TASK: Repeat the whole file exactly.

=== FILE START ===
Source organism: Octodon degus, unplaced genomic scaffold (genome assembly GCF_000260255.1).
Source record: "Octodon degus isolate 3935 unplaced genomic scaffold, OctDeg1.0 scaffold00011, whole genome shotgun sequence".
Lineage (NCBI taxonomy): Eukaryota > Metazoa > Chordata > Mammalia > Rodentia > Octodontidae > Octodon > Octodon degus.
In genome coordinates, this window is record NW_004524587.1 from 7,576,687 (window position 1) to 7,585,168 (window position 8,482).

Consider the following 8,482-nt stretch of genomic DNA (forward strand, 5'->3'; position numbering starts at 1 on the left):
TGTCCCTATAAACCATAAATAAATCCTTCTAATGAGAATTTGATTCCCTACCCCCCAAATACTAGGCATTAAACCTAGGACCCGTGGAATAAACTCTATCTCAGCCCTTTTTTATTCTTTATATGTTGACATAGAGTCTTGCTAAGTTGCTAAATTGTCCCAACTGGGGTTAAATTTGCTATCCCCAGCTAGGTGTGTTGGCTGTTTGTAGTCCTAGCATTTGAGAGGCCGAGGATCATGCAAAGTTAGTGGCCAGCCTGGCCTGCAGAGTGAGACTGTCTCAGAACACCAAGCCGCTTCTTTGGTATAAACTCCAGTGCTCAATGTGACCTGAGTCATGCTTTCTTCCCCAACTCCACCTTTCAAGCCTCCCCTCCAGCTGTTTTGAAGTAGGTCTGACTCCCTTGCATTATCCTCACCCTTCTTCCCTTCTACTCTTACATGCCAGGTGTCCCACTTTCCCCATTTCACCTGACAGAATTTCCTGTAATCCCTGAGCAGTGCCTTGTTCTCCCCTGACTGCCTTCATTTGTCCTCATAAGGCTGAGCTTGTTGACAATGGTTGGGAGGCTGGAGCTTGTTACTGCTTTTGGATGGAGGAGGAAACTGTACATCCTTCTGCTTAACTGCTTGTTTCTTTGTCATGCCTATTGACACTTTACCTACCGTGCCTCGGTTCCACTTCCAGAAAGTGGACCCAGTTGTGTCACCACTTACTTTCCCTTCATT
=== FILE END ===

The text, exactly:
Source organism: Octodon degus, unplaced genomic scaffold (genome assembly GCF_000260255.1).
Source record: "Octodon degus isolate 3935 unplaced genomic scaffold, OctDeg1.0 scaffold00011, whole genome shotgun sequence".
Lineage (NCBI taxonomy): Eukaryota > Metazoa > Chordata > Mammalia > Rodentia > Octodontidae > Octodon > Octodon degus.
In genome coordinates, this window is record NW_004524587.1 from 7,576,687 (window position 1) to 7,585,168 (window position 8,482).

Consider the following 8,482-nt stretch of genomic DNA (forward strand, 5'->3'; position numbering starts at 1 on the left):
TGTCCCTATAAACCATAAATAAATCCTTCTAATGAGAATTTGATTCCCTACCCCCCAAATACTAGGCATTAAACCTAGGACCCGTGGAATAAACTCTATCTCAGCCCTTTTTTATTCTTTATATGTTGACATAGAGTCTTGCTAAGTTGCTAAATTGTCCCAACTGGGGTTAAATTTGCTATCCCCAGCTAGGTGTGTTGGCTGTTTGTAGTCCTAGCATTTGAGAGGCCGAGGATCATGCAAAGTTAGTGGCCAGCCTGGCCTGCAGAGTGAGACTGTCTCAGAACACCAAGCCGCTTCTTTGGTATAAACTCCAGTGCTCAATGTGACCTGAGTCATGCTTTCTTCCCCAACTCCACCTTTCAAGCCTCCCCTCCAGCTGTTTTGAAGTAGGTCTGACTCCCTTGCATTATCCTCACCCTTCTTCCCTTCTACTCTTACATGCCAGGTGTCCCACTTTCCCCATTTCACCTGACAGAATTTCCTGTAATCCCTGAGCAGTGCCTTGTTCTCCCCTGACTGCCTTCATTTGTCCTCATAAGGCTGAGCTTGTTGACAATGGTTGGGAGGCTGGAGCTTGTTACTGCTTTTGGATGGAGGAGGAAACTGTACATCCTTCTGCTTAACTGCTTGTTTCTTTGTCATGCCTATTGACACTTTACCTACCGTGCCTCGGTTCCACTTCCAGAAAGTGGACCCAGTTGTGTCACCACTTACTTTCCCTTCATT